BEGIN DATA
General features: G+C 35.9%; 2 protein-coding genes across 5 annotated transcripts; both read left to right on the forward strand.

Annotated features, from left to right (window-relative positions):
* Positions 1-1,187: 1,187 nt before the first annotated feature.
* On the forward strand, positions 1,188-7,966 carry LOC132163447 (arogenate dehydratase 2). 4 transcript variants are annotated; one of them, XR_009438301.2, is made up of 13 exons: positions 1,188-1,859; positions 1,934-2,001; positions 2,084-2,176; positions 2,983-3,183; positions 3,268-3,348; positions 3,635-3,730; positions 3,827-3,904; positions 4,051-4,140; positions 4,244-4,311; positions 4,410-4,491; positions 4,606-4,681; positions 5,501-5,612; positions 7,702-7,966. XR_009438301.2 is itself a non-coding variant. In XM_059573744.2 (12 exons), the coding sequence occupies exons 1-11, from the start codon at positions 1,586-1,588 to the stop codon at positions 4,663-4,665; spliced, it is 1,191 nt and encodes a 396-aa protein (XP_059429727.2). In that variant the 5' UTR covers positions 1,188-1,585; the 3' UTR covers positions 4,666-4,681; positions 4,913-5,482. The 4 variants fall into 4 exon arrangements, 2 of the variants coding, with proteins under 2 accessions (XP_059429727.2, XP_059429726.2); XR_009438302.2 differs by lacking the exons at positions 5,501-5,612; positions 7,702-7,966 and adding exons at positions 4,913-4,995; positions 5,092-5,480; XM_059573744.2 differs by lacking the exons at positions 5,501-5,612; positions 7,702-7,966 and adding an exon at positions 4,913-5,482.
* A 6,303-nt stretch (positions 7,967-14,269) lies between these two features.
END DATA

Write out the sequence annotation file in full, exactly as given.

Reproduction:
General features: G+C 35.9%; 2 protein-coding genes across 5 annotated transcripts; both read left to right on the forward strand.

Annotated features, from left to right (window-relative positions):
* Positions 1-1,187: 1,187 nt before the first annotated feature.
* On the forward strand, positions 1,188-7,966 carry LOC132163447 (arogenate dehydratase 2). 4 transcript variants are annotated; one of them, XR_009438301.2, is made up of 13 exons: positions 1,188-1,859; positions 1,934-2,001; positions 2,084-2,176; positions 2,983-3,183; positions 3,268-3,348; positions 3,635-3,730; positions 3,827-3,904; positions 4,051-4,140; positions 4,244-4,311; positions 4,410-4,491; positions 4,606-4,681; positions 5,501-5,612; positions 7,702-7,966. XR_009438301.2 is itself a non-coding variant. In XM_059573744.2 (12 exons), the coding sequence occupies exons 1-11, from the start codon at positions 1,586-1,588 to the stop codon at positions 4,663-4,665; spliced, it is 1,191 nt and encodes a 396-aa protein (XP_059429727.2). In that variant the 5' UTR covers positions 1,188-1,585; the 3' UTR covers positions 4,666-4,681; positions 4,913-5,482. The 4 variants fall into 4 exon arrangements, 2 of the variants coding, with proteins under 2 accessions (XP_059429727.2, XP_059429726.2); XR_009438302.2 differs by lacking the exons at positions 5,501-5,612; positions 7,702-7,966 and adding exons at positions 4,913-4,995; positions 5,092-5,480; XM_059573744.2 differs by lacking the exons at positions 5,501-5,612; positions 7,702-7,966 and adding an exon at positions 4,913-5,482.
* A 6,303-nt stretch (positions 7,967-14,269) lies between these two features.